Episode Summary


Antibiotic susceptibility testing is too slow. Faster identification of microorganisms is now common, as many laboratories use MALDI-TOF or molecular technologies for quick and definitive identification of bacteria. Improvements in susceptibility testing have lagged, as we continue to use tests that take a day for results, and which have not significantly changed in decades. Rapid phenotypic testing has can only be done on limited sample types, using a dedicated platform, and it has not been widely adopted. Tests for rapid genotypic testing usually include only a few genes and require confirmation by phenotypic testing. What are the prospects for fast susceptibility testing?


  • Dr. Trish Simner. Trish is an Associate Professor of Pathology at Johns Hopkins Medicine, where she is also Director of the Medical Bacteriology and Infectious Disease Sequencing.
  • Dr. Dan Rhoads. Dan is the Section Head of Microbiology at the Cleveland Clinic, where he holds The Belinda Yen-Lieberman, Ph.D., and James M. Lieberman, MD, Endowed Chair in Clinical Microbiology.

Trish and Dan are first and last authors on a paper in press at JCM. The title is "Multicenter Evaluation of the Acuitas AMR Gene Panel for Detection of an Extended Panel of Antimicrobial Resistance Genes among Bacterial Isolates."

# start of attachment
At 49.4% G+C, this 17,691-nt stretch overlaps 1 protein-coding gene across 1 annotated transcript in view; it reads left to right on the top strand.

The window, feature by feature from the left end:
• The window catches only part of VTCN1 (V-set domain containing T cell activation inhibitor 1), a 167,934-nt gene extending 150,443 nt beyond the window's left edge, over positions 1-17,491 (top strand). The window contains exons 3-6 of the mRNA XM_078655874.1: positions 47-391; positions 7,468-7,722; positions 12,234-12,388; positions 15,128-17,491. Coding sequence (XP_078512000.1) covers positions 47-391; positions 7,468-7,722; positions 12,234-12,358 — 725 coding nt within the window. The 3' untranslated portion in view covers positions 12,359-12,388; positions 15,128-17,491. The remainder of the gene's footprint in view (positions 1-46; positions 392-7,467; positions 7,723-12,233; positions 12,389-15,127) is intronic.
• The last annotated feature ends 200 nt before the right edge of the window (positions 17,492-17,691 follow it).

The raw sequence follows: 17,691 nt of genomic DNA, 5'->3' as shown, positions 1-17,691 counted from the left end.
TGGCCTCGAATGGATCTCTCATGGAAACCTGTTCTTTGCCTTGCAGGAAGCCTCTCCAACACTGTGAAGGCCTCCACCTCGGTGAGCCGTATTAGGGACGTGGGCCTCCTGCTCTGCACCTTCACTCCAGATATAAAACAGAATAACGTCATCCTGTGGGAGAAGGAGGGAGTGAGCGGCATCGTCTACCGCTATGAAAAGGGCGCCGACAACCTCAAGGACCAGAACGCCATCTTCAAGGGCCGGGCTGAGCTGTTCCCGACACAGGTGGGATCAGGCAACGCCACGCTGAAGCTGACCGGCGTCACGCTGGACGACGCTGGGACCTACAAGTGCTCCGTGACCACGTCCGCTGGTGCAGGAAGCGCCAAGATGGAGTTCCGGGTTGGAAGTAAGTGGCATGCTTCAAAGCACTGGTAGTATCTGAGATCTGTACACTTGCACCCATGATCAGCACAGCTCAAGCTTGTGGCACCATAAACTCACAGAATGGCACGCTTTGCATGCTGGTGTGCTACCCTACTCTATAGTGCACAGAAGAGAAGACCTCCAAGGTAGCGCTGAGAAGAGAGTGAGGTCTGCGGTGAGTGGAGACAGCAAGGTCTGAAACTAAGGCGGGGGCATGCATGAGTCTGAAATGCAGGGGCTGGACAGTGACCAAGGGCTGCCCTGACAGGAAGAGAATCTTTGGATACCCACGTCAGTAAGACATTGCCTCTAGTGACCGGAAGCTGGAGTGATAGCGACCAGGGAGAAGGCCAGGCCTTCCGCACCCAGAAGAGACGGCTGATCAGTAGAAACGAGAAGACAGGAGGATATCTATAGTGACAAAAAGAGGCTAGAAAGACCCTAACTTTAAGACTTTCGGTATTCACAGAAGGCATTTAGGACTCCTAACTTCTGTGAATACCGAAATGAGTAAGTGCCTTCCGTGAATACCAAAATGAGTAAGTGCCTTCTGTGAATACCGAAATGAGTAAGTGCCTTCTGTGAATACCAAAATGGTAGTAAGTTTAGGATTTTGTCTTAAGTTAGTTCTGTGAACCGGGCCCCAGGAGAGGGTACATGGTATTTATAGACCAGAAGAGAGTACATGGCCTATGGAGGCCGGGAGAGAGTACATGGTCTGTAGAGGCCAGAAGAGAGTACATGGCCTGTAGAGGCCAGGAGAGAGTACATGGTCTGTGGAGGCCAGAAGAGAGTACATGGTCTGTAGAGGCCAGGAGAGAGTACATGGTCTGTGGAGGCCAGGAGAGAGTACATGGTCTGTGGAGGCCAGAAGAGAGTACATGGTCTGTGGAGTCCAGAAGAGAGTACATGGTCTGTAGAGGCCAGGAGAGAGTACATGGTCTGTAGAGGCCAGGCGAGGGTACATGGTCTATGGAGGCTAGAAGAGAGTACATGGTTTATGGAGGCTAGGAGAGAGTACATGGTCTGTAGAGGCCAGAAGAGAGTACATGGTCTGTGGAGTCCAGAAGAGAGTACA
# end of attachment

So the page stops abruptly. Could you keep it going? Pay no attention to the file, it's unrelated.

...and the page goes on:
Topics of Discussion:

  • Scope of the AST problem.
  • Conventional AST – how long does it take?
  • General approaches to reducing the time for AST – targeted genotypic (PCR), whole genome sequencing, and faster phenotypic methods. What do you see as potential for each?
  • What is the Acuitas AMR Gene Panel and how does it work?
  • Study design.
  • Summary of results.
  • Discrepant results.
  • Workflow.
  • Where do you see this fitting into current laboratory testing.

This episode of Editors in Conversation is brought to you by the Journal of Clinical Microbiology and hosted by JCM Editor in Chief, Alex McAdam and Dr. Elli Theel. JCM is available at https://jcm.asm.org and on https://twitter.com/JClinMicro.


Visit journals.asm.org/journal/jcm to read articles and/or submit a manuscript.

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